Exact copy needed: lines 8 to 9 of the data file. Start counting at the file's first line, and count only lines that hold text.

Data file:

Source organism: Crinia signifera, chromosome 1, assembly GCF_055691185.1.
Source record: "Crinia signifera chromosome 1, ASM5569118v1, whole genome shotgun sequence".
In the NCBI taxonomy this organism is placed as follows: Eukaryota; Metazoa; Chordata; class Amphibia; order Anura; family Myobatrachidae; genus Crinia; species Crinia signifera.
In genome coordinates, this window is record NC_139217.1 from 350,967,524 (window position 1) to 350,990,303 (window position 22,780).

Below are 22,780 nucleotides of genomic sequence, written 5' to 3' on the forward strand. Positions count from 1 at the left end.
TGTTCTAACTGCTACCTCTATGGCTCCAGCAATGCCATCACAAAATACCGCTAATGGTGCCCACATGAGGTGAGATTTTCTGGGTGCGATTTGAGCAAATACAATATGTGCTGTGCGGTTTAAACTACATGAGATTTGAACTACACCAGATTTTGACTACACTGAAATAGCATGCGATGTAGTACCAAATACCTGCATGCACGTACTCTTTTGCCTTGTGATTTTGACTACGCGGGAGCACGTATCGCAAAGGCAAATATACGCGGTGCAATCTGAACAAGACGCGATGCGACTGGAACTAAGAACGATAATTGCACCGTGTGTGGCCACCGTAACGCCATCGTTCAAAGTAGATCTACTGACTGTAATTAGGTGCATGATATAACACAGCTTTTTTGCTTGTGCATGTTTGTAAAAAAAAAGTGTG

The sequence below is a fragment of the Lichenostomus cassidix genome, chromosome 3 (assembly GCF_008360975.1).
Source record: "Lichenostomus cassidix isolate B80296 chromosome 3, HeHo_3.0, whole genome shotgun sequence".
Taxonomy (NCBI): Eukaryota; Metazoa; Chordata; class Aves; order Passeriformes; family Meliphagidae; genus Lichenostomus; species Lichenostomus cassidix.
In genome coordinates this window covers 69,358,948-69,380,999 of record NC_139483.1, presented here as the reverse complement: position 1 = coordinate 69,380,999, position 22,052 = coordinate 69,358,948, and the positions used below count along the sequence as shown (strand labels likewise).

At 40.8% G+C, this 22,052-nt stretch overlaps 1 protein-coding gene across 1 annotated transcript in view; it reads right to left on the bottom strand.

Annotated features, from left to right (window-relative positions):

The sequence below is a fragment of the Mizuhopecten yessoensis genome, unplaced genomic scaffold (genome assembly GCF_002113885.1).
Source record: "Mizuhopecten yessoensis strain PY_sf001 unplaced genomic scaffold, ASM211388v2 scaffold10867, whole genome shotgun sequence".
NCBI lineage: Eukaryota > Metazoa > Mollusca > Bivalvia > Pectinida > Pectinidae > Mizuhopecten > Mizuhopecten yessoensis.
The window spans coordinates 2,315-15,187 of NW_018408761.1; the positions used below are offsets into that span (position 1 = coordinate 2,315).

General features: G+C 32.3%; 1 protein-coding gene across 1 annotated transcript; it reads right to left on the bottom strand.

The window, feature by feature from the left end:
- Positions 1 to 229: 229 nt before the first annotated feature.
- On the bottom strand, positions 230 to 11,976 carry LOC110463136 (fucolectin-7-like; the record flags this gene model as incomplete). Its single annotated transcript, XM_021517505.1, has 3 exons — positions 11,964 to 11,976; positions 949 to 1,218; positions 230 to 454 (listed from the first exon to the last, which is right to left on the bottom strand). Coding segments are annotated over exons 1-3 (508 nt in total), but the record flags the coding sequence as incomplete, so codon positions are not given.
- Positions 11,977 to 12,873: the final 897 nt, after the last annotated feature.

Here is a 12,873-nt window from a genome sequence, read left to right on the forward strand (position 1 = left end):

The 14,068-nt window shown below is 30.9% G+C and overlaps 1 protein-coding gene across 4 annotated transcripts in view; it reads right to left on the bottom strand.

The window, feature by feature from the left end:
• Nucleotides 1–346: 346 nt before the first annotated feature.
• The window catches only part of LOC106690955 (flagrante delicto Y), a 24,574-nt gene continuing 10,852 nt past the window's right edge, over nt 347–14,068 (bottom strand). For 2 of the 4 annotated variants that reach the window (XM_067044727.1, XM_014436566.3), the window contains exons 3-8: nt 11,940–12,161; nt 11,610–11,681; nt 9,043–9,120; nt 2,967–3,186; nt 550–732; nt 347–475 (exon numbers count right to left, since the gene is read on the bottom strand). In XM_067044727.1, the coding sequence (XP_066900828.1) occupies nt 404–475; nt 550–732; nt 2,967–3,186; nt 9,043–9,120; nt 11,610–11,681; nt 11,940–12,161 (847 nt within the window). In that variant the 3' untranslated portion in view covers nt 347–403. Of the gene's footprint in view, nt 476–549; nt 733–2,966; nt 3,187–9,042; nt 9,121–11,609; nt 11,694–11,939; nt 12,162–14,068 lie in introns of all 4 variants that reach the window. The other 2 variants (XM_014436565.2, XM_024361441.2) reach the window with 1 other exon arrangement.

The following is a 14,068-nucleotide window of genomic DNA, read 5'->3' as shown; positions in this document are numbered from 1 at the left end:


Source record: "Lichenostomus cassidix isolate B80296 chromosome 3, HeHo_3.0, whole genome shotgun sequence".
Taxonomy (NCBI): Eukaryota; Metazoa; Chordata; class Aves; order Passeriformes; family Meliphagidae; genus Lichenostomus; species Lichenostomus cassidix.